Covid-19 and childcare: Men doing their share …but only if they are not working
Childcare during a global pandemic: Many women left juggling work and childcare, but men do their share when they are not working
Governments around the world responded to COVID-19 by shutting schools, nurseries and most forms of childcare in order to stop the spread of the virus. Overnight, parents with young children faced a very large additional burden of childcare, raising issues of how working parents have coped with looking after children and how the additional childcare has been shared within the household. Prior to COVID-19, childcare was shared unequally between working mothers and fathers (mothers do an estimated two-thirds in the UK). The unequal division of childcare is a leading factor in explaining the gender pay gap (Kleven et al. 2019).
The division of domestic labour during lockdown has followed a similar pattern to that pre-COVID-19. Women have borne the majority of the additional burden of childcare. They are also doing a lot more juggling of childcare and work than men are. The time that women spend on childcare is less sensitive to their employment than it is for men, and they do a lot of childcare even when they are still working. Short term, this appears to be negatively impacting their mental health (Adams-Prassl et al. 2020b); longer-term this may impact negatively on their careers and worsen gender pay gaps. More positively, there have been baby steps towards a more equal allocation. Many men have had their working hours reduced or lost their jobs since lockdown and, in households where men have more time on their hands because they are furloughed or been made unemployed, there is an equal sharing of childcare. This offers a glimmer of hope for a more positive future in terms of the domestic division of labour.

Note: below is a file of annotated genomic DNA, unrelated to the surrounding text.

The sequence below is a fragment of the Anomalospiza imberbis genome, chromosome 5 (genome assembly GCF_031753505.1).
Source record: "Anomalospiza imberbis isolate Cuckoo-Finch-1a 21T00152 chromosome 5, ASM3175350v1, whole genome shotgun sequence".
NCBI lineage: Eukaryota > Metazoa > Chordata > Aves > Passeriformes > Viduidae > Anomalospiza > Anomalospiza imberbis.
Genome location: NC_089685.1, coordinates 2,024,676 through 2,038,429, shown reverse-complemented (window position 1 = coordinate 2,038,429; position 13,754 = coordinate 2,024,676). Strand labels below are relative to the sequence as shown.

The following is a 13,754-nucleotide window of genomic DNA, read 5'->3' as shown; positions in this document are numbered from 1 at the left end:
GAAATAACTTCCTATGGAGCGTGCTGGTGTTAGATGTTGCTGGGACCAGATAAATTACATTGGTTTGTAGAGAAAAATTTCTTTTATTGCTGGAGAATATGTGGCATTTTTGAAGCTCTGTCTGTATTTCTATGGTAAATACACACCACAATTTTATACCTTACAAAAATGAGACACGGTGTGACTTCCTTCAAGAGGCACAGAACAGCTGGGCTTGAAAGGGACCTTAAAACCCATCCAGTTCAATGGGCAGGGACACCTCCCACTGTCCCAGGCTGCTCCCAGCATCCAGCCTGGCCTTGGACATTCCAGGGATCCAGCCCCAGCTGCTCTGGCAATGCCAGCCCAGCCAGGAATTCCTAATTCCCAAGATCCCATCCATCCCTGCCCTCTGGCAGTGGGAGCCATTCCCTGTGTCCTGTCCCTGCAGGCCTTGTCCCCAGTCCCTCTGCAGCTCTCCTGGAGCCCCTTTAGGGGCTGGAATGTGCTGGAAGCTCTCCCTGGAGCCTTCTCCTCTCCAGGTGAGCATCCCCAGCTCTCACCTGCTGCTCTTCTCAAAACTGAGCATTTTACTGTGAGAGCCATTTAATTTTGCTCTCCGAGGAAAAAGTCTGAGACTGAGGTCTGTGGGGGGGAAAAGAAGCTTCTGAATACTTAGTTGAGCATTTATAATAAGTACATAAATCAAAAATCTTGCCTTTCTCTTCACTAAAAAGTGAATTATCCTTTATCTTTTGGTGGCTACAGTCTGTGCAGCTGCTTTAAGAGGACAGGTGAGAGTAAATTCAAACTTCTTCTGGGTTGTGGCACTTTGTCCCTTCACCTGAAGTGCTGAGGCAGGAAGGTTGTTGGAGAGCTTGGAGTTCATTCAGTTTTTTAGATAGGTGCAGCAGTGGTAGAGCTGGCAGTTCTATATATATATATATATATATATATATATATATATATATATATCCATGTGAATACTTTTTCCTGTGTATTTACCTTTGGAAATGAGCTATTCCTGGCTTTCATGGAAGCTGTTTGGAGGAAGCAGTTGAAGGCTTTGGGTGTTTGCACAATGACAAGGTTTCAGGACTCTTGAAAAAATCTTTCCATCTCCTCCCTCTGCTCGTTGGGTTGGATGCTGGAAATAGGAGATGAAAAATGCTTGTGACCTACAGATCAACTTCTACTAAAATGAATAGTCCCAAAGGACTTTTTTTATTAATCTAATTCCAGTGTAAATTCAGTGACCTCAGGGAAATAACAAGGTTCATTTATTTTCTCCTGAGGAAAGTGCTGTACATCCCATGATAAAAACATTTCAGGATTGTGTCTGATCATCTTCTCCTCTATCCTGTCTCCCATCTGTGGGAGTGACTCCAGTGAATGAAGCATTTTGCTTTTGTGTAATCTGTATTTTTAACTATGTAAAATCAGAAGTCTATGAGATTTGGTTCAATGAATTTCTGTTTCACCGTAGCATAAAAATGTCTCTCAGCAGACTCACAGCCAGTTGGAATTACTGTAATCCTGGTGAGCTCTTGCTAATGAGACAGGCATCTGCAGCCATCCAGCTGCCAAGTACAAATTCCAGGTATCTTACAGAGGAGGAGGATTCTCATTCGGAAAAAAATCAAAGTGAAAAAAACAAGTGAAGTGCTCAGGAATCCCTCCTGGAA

These are the main findings from survey data we collected at the beginning of May 2020 that asked about employment and childcare pre- and post-COVID (Sevilla and Smith 2020). A similar story emerges from other post-COVID survey evidence reported in Adams-Prassl et al. (2020a) and Andrews et al. (2020). An advantage of our survey is that we can directly compare the allocation of childcare within households before and after lockdown, allowing us to control for unobserved heterogeneity (e.g. preferences for allocating childcare) that may be correlated with childcare and employment outcomes.
In more detail, the picture of the domestic division of childcare in lockdown is the following:
There is a substantial burden of childcare for families with young children, who are doing the equivalent of a working week of additional childcare, often on top of paid work. We asked survey respondents to report the number of hours of additional childcare done per day by themselves and their partner. The mean additional childcare across the week (7 days) is 49 hours per household (median = 40). This averages across families with young children (aged <=12).1 Calculating the within-household childcare allocation, we find that, on average, women are responsible for doing 63% of the additional childcare. This is a slight narrowing on the pre-lockdown share.
Part of the explanation for why women do more childcare is that are less likely still to be working. Looking at all working-age respondents, women are 5 percentage points less likely than men still to be working (3 percentage points more likely to be on furlough and 2 percentage points more likely to have lost their jobs). The gender gap among those with young children is bigger at 10 percentage points.2 This makes the effect of COVID-19 different to previous recessions that hit men worse. One reason for the gender differential is that women work in sectors (retail, leisure) that have been harder hit by social distancing measures (Alon et al. 2020, Hupuak and Petrongolo 2020, Joyce and Xu 2020), although they are also more likely to be key workers. However, including controls for sector of employment does not eliminate the gap. It is also plausible that the differential pattern of job loss may in part be driven by additional childcare needs: the probability that women are not working is positively correlated with the within-household share of childcare that they did pre-COVID-19 – in other words, women who were doing more childcare prior to COVID-19 are more likely not to be working during lockdown.